Q. Are the credentials earned from online learning of the same caliber of those from traditional models?
A. Online learning is considered to be as effective as in-person learning today. A truly impactful, robust online learning experience that supports student engagement and success takes more than placing a camera in a classroom. The edX platform is designed using the active learning approach, developed based on neuroscience research from the McGovern Brain Institute. Engaging lectures, social learning opportunities, student communities, and other assessment and engagement types in edX courses deliver learning that is retained, applicable on the job and built upon over time.
This is why universities around the world accept edX credentials as part of their degree programs. The European Credit Transfer system (ECTS) already awards credits for online courses, which are recognized at institutions across the region. edX MicroMasters® programs and MicroBachelors® programs also establish credit pathways that can be applied to full degree programs, whether online or on campus. In addition to providing credit-bearing credentials for transfer onto campus, students can also acquire an entire degree online. For example, students receive exactly the same MBA degree from Boston University whether taken online through edX or in person. Similarly, the Master’s Degree program in Computer Science from University of Texas at Austin has the identical degree online—and for one-quarter the cost of the on-campus program.
These are just a few examples of how higher education institutions globally recognize the quality represented by online course and program credentials and do not distinguish between learning acquired online or on campus.
Q. How can an online environment provide adequate engagement and community—critical elements of the student experience and success—in particular for new and international students?
A. Exposure to new social and cultural experiences are irrefutably critical to learning and development. But these types of interactions are not solely dependent on a campus or classroom. High-quality, intentional online program pedagogy can support student engagement and social learning as part of an overall learning environment. The edX platform possesses multiple features that spur student engagement. For many students, digital natives, an online environment is a familiar and user-friendly place to commune and learn. The modular structure of edX courses allows students to engage in course work anytime and anywhere. Along with affording the flexibility today’s students demand, the edX course design also includes multiple assessment types to keep students motivated and progressing, including collaborative projects, in-course prompts and community boards.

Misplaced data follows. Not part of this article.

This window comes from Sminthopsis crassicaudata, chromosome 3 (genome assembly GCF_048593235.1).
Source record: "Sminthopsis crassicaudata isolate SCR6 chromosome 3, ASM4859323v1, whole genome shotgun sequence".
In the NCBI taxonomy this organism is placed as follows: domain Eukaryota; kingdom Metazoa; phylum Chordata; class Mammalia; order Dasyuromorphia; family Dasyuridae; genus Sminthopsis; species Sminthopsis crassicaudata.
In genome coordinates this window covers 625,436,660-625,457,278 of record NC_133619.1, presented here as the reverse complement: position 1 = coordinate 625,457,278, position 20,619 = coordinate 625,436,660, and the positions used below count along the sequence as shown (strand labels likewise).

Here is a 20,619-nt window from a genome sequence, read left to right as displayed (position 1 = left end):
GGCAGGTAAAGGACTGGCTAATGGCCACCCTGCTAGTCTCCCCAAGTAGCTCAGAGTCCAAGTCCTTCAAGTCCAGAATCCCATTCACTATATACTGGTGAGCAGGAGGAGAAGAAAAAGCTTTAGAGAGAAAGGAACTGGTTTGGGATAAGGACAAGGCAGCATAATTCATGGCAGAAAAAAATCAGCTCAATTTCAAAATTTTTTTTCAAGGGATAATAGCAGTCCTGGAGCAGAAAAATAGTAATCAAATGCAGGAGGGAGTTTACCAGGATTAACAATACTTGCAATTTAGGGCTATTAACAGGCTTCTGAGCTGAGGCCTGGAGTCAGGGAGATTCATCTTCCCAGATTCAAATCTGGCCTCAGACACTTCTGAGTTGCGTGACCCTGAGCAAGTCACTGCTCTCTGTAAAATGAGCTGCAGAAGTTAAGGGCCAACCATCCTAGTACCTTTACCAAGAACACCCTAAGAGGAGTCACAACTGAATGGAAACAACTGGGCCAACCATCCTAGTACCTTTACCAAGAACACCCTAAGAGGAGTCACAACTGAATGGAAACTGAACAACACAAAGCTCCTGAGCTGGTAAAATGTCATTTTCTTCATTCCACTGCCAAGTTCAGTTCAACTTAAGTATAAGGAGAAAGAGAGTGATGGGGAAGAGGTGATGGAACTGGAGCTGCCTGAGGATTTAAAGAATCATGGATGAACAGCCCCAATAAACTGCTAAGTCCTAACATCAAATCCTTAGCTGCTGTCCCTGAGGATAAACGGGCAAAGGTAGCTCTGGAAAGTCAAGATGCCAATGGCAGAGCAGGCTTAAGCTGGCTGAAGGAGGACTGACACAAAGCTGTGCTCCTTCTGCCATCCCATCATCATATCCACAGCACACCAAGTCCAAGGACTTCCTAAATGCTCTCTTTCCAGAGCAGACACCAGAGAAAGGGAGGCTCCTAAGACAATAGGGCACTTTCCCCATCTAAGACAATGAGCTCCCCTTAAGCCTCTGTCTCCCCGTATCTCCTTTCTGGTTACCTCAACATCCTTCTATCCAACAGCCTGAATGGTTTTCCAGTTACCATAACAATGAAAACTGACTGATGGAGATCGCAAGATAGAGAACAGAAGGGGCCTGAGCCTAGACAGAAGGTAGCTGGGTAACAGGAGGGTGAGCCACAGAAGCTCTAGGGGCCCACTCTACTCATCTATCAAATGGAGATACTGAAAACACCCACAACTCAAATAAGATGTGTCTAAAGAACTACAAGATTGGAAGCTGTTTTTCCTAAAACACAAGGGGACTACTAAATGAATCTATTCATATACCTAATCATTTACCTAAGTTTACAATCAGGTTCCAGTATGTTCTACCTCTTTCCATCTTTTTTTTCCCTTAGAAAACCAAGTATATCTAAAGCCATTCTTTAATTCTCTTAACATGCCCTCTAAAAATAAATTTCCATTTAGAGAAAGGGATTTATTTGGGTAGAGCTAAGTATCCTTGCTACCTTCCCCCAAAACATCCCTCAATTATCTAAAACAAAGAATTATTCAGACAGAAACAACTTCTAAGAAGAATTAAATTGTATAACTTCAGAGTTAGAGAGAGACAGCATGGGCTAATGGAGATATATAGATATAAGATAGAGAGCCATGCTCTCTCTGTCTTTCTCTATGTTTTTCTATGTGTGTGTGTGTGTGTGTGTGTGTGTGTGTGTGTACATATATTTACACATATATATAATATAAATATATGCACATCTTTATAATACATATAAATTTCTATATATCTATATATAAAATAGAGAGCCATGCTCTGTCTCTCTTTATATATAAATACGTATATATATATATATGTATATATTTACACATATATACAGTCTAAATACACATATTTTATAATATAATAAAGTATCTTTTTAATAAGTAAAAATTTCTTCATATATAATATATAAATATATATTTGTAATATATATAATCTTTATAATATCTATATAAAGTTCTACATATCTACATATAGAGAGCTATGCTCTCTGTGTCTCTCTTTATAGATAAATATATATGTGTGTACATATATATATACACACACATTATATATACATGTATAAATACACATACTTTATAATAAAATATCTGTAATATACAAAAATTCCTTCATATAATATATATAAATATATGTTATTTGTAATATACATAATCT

Beyond the platform experience itself, online learning can also spur student engagement and community in its ability to assume some of the more impersonal and rote work of faculty, such as lecturing, delivering problem sets, and grading. Many universities leverage edX Online Campus as its digital Teaching Assistant. This allows instructors to optimize any in-person time for mentorship, reinforce ideas, and generally foster a sense of community and connection among students.
Q. The COVID-19 landscape is especially challenging for smaller schools and those which are particularly limited in resources. What are some ways they can keep pace?
A. edX was founded in 2012 by Harvard and MIT for this exact purpose: to create and deliver quality online learning experiences and make them accessible to learners around the world. As such, we understand the enormous potential and significant challenges of moving courses online, especially if your institution is facing enrollment and resource constraints or does not possess the technology and other expertise needed to undertake this endeavor.
The general consensus is that higher education en masse is moving towards hybrid approaches that incorporate online courses. Instead of trying to duplicate the efforts of other institutions, this is an opportunity to capitalize on existing resources. For example, edX Online Campus offers solutions for universities that need supplemental digital content to provide more asynchronous learning opportunities in existing courses. By leveraging ready-made online resources, faculty can focus precious classroom time (whatever form that takes) supporting student success, allowing students to learn at their own pace and get help when they need it, and opening the opportunity to scale class sizes.
Institutions leverage online courses to add new, in-demand content to their catalogs, requiring only minimal levels of faculty facilitation to clarify concepts and provide other support. By adding more breadth and depth to their catalogs in subjects like computer science, data science and analytics, business, and more, institutions can attract and engage more students and help them be ready for the demands of the professional world.
Additionally, colleges and universities can support independent learning opportunities by slotting existing online courses into their offerings. Now, a school can add new and special programming, offer extra credit, deliver pre-requisites, and provide professional development opportunities for faculty and staff in a turnkey and scalable way by making online learning a part of their strategies for the short- and long-terms.
Find out how edX Online Campus can create customized solutions for your university.
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